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Integrated amplifier
Gato Audio AMP-150

Price: 5590 €

Manufacturer: Gato Audio

Gato Audio | Hoerkaer 14
DK-2730 Herlev, Denmark
tel.: (+45) 4095 2205


WWW: Gato Audio

Country of origin: Denmark

Text: Wojciech Pacuła
Photographs: Gato Audio, Wojciech Pacuła
Translation: Krzysztof Kalinkowski

The Gato Audio company web page names Poul Rossing as the main person there. However it is worth to notice that Poul owns ¼ of the company and is chair of the board. He adds 50 years of business acumen and knowledge of the hifi industry to Gato Audio, but the company is run by managing director Frederik and creative director Kresten. In the 50-ties he started to work in his father’s workshop, soon he became the distributor of major audio companies. In 1973 he decided to design and manufacture his own loudspeakers under the brand name Avance. This was the first company, which profited from cooperation with the Chinese. Due to certain events the brand Avance was sold to the Chinese coworkers of Rossing, and they take care of it now. A part of the sales agreement was the design of a few more loudspeaker lines, where Poul was helped by the engineer Milad Kahfizadeh. The second person responsible for Gato Audio is Frederik Johansen. Frederik and Kresten met for the first time in the company Holfi (review of the CD player Xenia HERE), where Frederik took care of production and logistics. In the year 2001 Johansen was employed by another Scandinavian manufacturer – Thule, making amplifiers under its own brand name, as well as in OEM setting. Their amplifiers were branded as Avance, but also TEAC (for example TEAC A-BX10). But as it turned out, this was for him just another step to get experience.

In 2003, when GamuT – another Scandinavian manufacturer – had its worst times, Poul Rossing bought the company, and together with Milad Kahfizadeh sanitized it, founding the company GamuT International A/S. Both gentlemen were renowned loudspeaker specialists. GamuT on the other hand, was regarded mostly as an electronics company. To take care of that, they asked headhunters to recruit someone, who would be the head of the electronics department. This guy turned out to be Frederik Johansen, who left Thule Audio for GamuT, where he started to work in 2004. Together with the designer Kresten Dinesen they are regarded as responsible for the renaissance of GamuT. Dduring the time from 2003 to 2006 Gamut was transformed into a healthy company with full product line and established distribution network. There were no crisis in the company when Poul sold it. Poul Rossing could finally get retired. In 2007, not far from Copenhagen, in Lyskær, Herlev something happened, that changed those plans. Frderik Johansen and Kresten Dinesen joined with Rasmus Holm and founded a completely new company, Gato Audio, and in 2009 Poul joined them as the co-owner and chairman of the board. Please note, that in the team the veterans of Scandinavian audio not only engineers can be found, but also a designer. One look at the tested AMP-150 is enough to see, that he had a large influence on the final product, and that the company did not look much at the costs. It had to be an amplifier that sounds well and looks well. Mission accomplished!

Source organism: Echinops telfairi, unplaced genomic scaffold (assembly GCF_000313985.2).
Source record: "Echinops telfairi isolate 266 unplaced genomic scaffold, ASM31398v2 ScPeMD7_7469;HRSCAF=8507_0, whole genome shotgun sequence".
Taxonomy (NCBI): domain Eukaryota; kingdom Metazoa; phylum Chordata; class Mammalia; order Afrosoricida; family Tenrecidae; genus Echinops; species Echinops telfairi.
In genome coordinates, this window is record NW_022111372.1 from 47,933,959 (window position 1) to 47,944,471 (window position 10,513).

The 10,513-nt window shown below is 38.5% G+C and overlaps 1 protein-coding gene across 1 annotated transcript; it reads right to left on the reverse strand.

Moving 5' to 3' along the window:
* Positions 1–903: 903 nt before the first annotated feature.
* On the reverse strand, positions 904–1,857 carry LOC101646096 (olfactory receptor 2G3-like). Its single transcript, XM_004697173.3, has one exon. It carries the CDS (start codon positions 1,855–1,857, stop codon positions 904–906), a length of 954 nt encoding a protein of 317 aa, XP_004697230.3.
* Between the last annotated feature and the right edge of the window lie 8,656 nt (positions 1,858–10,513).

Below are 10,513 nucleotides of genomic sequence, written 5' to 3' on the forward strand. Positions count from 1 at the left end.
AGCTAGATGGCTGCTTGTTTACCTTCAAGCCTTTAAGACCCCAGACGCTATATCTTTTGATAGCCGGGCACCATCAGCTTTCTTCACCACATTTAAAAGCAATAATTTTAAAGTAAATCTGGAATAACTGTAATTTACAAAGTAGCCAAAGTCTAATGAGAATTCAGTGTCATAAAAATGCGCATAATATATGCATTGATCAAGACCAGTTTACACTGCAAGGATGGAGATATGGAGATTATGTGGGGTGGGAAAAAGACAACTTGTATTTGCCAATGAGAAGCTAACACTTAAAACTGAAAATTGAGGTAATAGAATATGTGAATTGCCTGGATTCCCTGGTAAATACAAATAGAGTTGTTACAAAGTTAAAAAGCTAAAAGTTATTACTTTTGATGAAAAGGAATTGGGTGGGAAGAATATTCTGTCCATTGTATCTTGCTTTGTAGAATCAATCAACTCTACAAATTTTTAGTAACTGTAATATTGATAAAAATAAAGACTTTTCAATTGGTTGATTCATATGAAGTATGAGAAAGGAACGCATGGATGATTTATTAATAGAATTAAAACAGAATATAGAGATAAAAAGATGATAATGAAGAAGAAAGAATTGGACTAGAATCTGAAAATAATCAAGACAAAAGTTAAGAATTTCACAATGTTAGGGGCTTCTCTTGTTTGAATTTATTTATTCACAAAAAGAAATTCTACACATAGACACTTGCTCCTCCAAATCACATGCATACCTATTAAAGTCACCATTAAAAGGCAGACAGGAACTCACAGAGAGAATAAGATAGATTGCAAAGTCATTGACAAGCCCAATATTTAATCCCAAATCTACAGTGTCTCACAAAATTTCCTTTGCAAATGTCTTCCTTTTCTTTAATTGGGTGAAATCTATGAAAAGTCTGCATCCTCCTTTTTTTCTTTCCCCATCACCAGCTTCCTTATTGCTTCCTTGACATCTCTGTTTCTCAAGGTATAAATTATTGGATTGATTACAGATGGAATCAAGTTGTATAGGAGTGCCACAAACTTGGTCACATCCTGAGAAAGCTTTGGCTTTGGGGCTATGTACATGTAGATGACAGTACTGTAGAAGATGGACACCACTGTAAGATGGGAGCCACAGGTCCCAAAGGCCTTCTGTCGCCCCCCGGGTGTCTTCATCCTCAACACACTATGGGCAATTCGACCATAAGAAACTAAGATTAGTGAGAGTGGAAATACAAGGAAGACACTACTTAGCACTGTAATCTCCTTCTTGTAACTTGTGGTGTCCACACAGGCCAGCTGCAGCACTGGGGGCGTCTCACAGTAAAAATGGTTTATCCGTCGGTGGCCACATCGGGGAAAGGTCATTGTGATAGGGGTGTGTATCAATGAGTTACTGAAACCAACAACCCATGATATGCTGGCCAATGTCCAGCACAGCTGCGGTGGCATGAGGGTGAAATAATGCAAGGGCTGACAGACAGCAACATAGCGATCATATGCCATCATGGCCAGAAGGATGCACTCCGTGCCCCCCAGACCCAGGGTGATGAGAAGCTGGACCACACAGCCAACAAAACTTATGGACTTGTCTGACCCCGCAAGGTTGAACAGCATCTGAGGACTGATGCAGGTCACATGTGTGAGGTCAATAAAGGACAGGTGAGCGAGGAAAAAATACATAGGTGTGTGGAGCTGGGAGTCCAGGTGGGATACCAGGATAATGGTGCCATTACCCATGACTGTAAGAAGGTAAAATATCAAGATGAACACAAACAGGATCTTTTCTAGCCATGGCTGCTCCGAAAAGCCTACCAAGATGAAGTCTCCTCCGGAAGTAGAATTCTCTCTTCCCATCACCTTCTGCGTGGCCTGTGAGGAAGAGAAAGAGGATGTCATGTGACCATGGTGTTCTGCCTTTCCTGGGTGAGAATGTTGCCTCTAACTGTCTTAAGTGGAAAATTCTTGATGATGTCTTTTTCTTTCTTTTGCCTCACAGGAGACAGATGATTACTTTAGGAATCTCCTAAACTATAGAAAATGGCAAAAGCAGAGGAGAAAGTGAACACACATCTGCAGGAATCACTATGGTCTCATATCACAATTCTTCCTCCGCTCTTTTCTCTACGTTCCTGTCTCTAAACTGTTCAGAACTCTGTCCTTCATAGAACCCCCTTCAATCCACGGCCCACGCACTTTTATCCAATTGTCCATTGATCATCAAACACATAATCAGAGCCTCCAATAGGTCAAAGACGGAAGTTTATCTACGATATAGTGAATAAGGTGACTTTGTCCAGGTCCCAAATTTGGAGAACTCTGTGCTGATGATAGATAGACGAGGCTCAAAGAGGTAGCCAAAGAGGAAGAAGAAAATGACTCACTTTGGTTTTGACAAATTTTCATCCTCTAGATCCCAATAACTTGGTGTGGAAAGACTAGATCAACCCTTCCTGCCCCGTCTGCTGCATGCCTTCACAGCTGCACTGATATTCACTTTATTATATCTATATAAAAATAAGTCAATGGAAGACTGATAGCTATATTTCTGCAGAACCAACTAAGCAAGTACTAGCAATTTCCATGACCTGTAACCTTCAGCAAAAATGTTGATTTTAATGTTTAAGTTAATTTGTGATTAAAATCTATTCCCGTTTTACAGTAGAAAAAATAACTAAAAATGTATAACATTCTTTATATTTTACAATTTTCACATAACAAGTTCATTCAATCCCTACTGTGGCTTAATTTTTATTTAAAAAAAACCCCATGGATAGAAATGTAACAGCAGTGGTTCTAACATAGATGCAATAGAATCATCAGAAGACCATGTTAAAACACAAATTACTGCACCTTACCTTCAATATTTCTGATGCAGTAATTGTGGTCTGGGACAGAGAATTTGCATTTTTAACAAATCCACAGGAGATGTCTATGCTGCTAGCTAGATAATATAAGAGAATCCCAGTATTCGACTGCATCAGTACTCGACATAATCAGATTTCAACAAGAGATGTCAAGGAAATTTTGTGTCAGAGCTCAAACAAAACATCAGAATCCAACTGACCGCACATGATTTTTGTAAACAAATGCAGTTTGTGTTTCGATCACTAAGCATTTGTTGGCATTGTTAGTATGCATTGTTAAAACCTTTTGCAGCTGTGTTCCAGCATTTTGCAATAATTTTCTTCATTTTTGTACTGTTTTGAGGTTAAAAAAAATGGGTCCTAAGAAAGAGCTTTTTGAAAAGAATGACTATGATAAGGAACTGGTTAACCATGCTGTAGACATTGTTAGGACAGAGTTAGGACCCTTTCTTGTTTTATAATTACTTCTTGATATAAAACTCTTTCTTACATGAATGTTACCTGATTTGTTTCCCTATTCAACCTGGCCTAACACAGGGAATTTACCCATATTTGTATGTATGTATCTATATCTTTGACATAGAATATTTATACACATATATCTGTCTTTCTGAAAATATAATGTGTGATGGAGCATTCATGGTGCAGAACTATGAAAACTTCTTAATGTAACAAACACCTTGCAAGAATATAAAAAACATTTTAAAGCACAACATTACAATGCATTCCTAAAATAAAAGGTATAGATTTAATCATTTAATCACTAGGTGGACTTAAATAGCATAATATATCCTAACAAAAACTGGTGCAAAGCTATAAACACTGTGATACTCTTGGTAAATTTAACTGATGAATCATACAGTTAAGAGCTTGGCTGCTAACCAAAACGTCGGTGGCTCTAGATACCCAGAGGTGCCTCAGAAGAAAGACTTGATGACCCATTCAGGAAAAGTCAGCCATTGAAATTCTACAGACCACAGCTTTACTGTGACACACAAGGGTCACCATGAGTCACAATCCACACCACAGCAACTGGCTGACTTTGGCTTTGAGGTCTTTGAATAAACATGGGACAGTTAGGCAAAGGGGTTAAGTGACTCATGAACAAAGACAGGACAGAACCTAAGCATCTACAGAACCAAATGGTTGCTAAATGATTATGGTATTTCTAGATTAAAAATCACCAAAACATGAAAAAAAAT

Milad is an incredible acoustical engineer that helped voicing in the speakers, but as with all other Gato Audio products the making of our speakers is a team effort of the Gato Audio development team, as the old friend of Frederik from the GamuT times, Milad Kahfizadeh, who worked for some time as the head of application and engineer in Tymphany (Vifa, Peerless and Scan-Speak), from where he joined Gato Audio development team.